Levothyroxine Therapy and Depression
Subclinical hypothyroidism is a condition defined as elevated thyroid-stimulating hormone (TSH) levels in combination with free thyroxine levels within the reference range. It is an early form of hypothyroidism, a condition in which the body doesn’t produce enough thyroid hormones. The term “subclinical” refers to the serum level of thyroid-stimulating hormone from the front of the pituitary which is above normal. Subclinical hypothyroidism is a common condition among the general population. It occurs mostly in women and older adults with a prevalence of up to 10% to 15%. Subclinical hypothyroidism is a commonly treated with oral levothyroxine therapy.
What causes subclinical hypothyroidism? Our pituitary glands which are located at the base of our brain secretes multiple hormones including TSH (thyroid-stimulating hormone). This hormone triggers the thyroid to make hormones such as the T3 and T4. Subclinical hypothyroidism occurs when TSH levels are slightly elevated but T3 and T4 are normal. Subclinical hypothyroidism can be caused by the following:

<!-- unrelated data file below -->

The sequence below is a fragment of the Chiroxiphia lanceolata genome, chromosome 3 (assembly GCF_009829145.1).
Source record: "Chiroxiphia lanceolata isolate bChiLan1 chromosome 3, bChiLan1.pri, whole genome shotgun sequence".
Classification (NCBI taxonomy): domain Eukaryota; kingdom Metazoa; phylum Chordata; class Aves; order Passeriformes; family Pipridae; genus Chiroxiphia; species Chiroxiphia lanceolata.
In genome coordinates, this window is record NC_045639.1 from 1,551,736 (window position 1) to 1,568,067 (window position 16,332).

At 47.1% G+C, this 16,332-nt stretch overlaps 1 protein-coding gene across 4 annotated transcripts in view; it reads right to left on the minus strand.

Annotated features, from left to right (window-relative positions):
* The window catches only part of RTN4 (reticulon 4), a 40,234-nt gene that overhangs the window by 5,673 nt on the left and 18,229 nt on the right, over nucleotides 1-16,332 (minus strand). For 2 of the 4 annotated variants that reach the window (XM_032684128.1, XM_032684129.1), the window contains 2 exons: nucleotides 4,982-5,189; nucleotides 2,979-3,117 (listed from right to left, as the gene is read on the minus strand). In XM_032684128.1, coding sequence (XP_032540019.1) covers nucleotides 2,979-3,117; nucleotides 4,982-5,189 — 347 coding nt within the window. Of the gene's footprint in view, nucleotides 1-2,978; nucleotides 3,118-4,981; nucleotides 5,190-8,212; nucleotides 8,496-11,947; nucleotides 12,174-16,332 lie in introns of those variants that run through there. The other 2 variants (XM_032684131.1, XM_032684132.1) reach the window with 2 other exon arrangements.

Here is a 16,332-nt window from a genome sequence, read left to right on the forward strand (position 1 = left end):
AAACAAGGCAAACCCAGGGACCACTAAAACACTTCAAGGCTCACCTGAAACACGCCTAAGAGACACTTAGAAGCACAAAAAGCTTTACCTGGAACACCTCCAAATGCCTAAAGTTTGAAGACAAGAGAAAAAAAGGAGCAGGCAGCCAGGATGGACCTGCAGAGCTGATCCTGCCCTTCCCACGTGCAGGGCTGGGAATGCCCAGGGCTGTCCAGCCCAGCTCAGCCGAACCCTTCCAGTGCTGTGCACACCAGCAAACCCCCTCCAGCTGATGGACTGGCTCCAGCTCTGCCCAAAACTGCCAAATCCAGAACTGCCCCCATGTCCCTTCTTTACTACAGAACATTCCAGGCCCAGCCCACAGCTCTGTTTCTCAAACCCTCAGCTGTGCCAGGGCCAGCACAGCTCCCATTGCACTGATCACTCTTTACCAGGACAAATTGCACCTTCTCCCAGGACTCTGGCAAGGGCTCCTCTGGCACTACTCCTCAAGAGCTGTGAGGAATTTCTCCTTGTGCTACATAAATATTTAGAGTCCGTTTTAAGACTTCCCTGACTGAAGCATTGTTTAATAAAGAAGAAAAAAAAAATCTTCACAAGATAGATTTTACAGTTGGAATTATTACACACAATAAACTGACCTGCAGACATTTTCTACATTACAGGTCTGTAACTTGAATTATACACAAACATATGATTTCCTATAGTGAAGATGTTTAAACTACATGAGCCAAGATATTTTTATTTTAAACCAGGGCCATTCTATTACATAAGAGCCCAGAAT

- a family history of autoimmune thyroid disease
- injury to the thyroid
- the use of radioactive iodine therapy
- taking medications that contain lithium or iodine
Increasing evidence also suggests that patients with subclinical hypothyroidism should be routinely treated with levothyroxine. Current guidelines also recommend levothyroxine therapy for adults with TSH levels greater than 10 mIU/L and for people with lower TSH values who are young, symptomatic, or have specific indications for prescribing. In 2014, Levothyroxine has become the most prescribed drug in the US. It is also the second most prescribed in the UK in 2019. Regular testing or a lower TSH threshold could be one reason for the increase in levothyroxine prescription.
Another common reason for starting levothyroxine therapy is depressive symptoms. A new meta-analysis of 4 trials on the effect of levothyroxine therapy in adult patients with subclinical hypothyroidism found no benefit for depressive symptoms.
To understand the effect of levothyroxine on the development of depressive symptoms in older adults with subclinical hypothyroidism. This is currently the largest trial on this subject. The research aims to update the previous meta-analysis including the results from the current study.